(Even as recently as April 2006 Madeleine Bunting bought up the subject again, talking about how Easter “has prompted Andrew Brown and myself to want to examine why it is that after stints as religious affairs reporters in the 1990s, both of us still find ourselves drawn to writing about the subject.“ Referring to that time, she says:

“… even gentle Buddhism managed to generate its own scandal: a fierce break away cult of Tibetan Buddhism campaigning against the Dalai Lama. That led to long and bewildering explanations from His Holiness involving oracles, dreams, divination from dough balls and I think even some headless chickens – or was that one of our jokes?”

However, any bewilderment at the Dalai Lama’s explanations felt at the time by Madeleine Bunting or Andrew Brown did not make it into print.)

The Establishment Strikes Back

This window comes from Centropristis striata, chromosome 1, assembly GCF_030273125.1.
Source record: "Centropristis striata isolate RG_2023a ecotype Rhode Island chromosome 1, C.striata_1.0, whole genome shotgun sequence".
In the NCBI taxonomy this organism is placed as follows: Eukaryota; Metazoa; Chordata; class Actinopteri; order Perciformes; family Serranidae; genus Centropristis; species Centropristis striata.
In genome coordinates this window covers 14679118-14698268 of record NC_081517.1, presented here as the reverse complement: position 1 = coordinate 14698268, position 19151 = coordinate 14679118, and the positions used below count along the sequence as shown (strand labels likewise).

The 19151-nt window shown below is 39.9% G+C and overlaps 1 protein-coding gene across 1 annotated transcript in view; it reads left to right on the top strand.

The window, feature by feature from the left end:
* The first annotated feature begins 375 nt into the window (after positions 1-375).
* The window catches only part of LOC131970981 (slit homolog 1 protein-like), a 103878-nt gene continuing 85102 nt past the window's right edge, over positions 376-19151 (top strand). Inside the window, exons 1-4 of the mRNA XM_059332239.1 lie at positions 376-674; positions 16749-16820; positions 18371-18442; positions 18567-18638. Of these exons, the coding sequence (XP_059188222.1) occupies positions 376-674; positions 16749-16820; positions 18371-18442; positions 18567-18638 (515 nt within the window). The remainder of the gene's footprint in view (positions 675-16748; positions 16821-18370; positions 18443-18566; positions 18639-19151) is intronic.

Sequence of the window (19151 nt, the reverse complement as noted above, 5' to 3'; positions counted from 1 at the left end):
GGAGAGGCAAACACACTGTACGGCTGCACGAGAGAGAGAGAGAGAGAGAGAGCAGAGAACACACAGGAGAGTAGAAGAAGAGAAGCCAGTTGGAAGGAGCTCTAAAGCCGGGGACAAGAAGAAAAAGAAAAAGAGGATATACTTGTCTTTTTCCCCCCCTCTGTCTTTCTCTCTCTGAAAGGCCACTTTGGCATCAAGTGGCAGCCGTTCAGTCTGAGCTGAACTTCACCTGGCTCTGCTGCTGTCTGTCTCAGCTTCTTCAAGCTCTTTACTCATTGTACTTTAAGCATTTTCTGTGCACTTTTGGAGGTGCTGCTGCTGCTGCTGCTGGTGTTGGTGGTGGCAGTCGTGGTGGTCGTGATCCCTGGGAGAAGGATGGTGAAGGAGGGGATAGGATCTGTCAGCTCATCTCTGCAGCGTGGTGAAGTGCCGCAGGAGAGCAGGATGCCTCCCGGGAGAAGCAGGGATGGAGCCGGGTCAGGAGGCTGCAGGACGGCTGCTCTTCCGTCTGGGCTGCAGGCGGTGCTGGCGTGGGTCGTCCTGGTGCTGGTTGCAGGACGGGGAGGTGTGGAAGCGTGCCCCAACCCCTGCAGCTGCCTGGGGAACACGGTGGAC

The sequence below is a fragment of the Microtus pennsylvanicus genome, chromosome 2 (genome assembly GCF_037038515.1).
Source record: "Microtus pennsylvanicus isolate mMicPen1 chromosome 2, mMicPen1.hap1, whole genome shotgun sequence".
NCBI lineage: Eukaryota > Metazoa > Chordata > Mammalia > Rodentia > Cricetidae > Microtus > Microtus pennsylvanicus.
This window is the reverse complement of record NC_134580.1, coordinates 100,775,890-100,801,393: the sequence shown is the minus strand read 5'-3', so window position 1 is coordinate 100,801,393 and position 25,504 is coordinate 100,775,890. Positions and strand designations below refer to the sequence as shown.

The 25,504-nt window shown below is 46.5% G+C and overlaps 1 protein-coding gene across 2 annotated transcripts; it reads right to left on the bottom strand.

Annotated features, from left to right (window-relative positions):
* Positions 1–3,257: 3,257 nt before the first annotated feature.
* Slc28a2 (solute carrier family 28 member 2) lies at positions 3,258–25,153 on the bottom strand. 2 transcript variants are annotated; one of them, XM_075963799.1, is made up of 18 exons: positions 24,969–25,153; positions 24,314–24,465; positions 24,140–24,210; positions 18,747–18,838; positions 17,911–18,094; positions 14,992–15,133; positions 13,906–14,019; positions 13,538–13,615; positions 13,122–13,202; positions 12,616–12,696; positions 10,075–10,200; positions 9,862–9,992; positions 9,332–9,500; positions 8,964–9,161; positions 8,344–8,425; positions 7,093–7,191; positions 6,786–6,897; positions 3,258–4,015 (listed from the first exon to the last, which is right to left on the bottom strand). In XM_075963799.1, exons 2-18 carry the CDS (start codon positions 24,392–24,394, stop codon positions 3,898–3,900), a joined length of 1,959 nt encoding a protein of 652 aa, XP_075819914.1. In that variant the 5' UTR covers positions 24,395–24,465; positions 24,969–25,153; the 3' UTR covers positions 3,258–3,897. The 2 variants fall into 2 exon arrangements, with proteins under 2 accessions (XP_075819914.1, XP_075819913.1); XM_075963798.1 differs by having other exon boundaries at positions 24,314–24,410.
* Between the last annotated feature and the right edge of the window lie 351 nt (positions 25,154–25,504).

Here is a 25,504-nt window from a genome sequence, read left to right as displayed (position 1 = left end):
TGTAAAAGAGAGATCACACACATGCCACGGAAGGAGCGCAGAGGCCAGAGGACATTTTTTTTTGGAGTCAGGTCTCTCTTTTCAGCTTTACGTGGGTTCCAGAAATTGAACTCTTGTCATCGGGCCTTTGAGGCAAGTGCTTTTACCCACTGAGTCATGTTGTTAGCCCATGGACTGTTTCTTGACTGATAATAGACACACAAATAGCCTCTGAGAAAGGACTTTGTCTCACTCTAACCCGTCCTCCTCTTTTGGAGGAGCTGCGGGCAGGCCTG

So far in these proceedings, the Dalai Lama, who after all was the subject of the SSC’s campaign, was silent about the New Kadampa Tradition itself. This did not last long. The Dalai Lama’s retribution was swift and came from an unexpected quarter. In Autumn 1996, out of the blue, appeared the “Sera Expulsion Letter” signed by fifteen abbots wherein Geshe Kelsang was ‘expelled’ from his old monastery, Sera-Je. This letter came after a series of death threats and other warnings had been issued against Geshe Kelsang.

The rhetoric of the letter is hostile and an attempt to ‘punish’ Geshe Kelsang. There are also echoes of Bunting’s and Brown’s misstatements throughout. Some extracts from this letter: